Malathion, diethyl 2-[(dimethoxyphosphinothioyl)thio]butanedioate, is one of most widely used organophosphoryl pesticide, and it has been detected in several clinical cases of accidental exposure and suicide. It is reported that the observed malathion concentration in blood of persons who suffer from malathion poisoning is smaller than the expected concentration. Because malathion is bound to human serum albumin (HSA), recovery of malathion in the free form is insufficient. We detected malathion adducts in HSA by liquid chromatography quadrupole time-of-flight mass spectrometry (LC-Q/TOF–MS). The mass spectra showed that malathion was preferably bound to the lysine (K) and cysteinylproline (CP) residues of HSA. The K- and CP-adducts of malathion were increased in vitro with a dose-dependent fashion when its concentration was smaller than the lethal dose.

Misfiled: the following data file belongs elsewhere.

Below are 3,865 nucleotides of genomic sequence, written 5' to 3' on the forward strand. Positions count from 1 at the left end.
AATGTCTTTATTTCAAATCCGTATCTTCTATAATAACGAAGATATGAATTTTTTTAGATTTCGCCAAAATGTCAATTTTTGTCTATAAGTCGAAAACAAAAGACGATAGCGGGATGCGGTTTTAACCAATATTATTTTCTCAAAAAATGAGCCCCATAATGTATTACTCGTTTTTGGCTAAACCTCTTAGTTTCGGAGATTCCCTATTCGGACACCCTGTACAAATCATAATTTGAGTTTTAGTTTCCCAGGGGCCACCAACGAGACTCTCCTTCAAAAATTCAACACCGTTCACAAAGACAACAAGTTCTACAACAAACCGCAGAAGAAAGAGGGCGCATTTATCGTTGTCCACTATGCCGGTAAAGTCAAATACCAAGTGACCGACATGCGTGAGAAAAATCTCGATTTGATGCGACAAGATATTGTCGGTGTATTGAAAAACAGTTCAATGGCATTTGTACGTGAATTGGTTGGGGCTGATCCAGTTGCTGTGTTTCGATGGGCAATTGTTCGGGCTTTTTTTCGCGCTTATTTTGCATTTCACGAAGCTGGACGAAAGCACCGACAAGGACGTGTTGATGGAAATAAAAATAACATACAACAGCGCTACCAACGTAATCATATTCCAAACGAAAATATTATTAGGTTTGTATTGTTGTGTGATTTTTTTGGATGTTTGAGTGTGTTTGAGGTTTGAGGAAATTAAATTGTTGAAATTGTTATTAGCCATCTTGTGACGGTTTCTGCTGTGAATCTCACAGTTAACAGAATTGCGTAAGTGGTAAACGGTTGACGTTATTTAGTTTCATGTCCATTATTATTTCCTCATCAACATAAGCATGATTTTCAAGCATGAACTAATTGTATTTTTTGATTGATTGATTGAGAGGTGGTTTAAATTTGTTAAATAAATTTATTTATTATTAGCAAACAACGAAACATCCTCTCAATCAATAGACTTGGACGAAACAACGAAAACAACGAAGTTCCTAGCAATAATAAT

Fig: Effect of blood proteins on malathion concentration. One μg/mL malathion was incubated in HSA solution (a) or Hb solution (b). Tukey’s test was performed for comparison between groups. Double asterisks (**) indicate significant difference at p < 0.01.
Further, the K-adduct was also detected in post-mortem blood of an autopsied subject suffering from intentional malathion ingestion. These results suggest that the K-adduct seems to be available to use a biomarker of malathion poisoning, and the determination of the K-adduct could make possible to estimate the amount of malathion ingestion.
Yamagishi, Y., Iwase, H. & Ogra, Y. Effects of human serum albumin on post-mortem changes of malathion. Sci Rep 11, 11573 (2021). https://doi.org/10.1038/s41598-021-91145-y